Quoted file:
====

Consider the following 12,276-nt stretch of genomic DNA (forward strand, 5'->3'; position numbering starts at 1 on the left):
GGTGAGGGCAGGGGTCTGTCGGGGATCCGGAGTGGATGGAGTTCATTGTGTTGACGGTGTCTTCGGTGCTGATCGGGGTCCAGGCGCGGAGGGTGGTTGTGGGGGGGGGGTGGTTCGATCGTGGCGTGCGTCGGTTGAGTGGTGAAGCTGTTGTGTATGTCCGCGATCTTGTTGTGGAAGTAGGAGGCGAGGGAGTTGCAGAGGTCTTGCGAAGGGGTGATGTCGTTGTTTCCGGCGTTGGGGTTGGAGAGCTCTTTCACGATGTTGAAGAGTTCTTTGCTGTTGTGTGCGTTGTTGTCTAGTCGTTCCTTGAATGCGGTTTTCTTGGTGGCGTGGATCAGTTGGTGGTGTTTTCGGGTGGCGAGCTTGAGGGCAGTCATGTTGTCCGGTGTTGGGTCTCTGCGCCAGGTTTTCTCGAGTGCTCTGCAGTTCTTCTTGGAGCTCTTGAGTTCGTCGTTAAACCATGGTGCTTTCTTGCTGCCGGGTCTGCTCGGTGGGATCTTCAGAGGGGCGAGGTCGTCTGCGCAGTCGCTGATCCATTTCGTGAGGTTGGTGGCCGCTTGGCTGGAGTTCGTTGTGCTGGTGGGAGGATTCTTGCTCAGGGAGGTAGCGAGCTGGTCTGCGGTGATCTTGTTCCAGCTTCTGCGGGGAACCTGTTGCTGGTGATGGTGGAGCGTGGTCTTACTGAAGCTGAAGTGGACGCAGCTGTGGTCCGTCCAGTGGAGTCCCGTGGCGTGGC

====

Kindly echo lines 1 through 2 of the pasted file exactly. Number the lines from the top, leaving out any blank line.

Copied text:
Consider the following 12,276-nt stretch of genomic DNA (forward strand, 5'->3'; position numbering starts at 1 on the left):
GGTGAGGGCAGGGGTCTGTCGGGGATCCGGAGTGGATGGAGTTCATTGTGTTGACGGTGTCTTCGGTGCTGATCGGGGTCCAGGCGCGGAGGGTGGTTGTGGGGGGGGGGTGGTTCGATCGTGGCGTGCGTCGGTTGAGTGGTGAAGCTGTTGTGTATGTCCGCGATCTTGTTGTGGAAGTAGGAGGCGAGGGAGTTGCAGAGGTCTTGCGAAGGGGTGATGTCGTTGTTTCCGGCGTTGGGGTTGGAGAGCTCTTTCACGATGTTGAAGAGTTCTTTGCTGTTGTGTGCGTTGTTGTCTAGTCGTTCCTTGAATGCGGTTTTCTTGGTGGCGTGGATCAGTTGGTGGTGTTTTCGGGTGGCGAGCTTGAGGGCAGTCATGTTGTCCGGTGTTGGGTCTCTGCGCCAGGTTTTCTCGAGTGCTCTGCAGTTCTTCTTGGAGCTCTTGAGTTCGTCGTTAAACCATGGTGCTTTCTTGCTGCCGGGTCTGCTCGGTGGGATCTTCAGAGGGGCGAGGTCGTCTGCGCAGTCGCTGATCCATTTCGTGAGGTTGGTGGCCGCTTGGCTGGAGTTCGTTGTGCTGGTGGGAGGATTCTTGCTCAGGGAGGTAGCGAGCTGGTCTGCGGTGATCTTGTTCCAGCTTCTGCGGGGAACCTGTTGCTGGTGATGGTGGAGCGTGGTCTTACTGAAGCTGAAGTGGACGCAGCTGTGGTCCGTCCAGTGGAGTCCCGTGGCGTGGC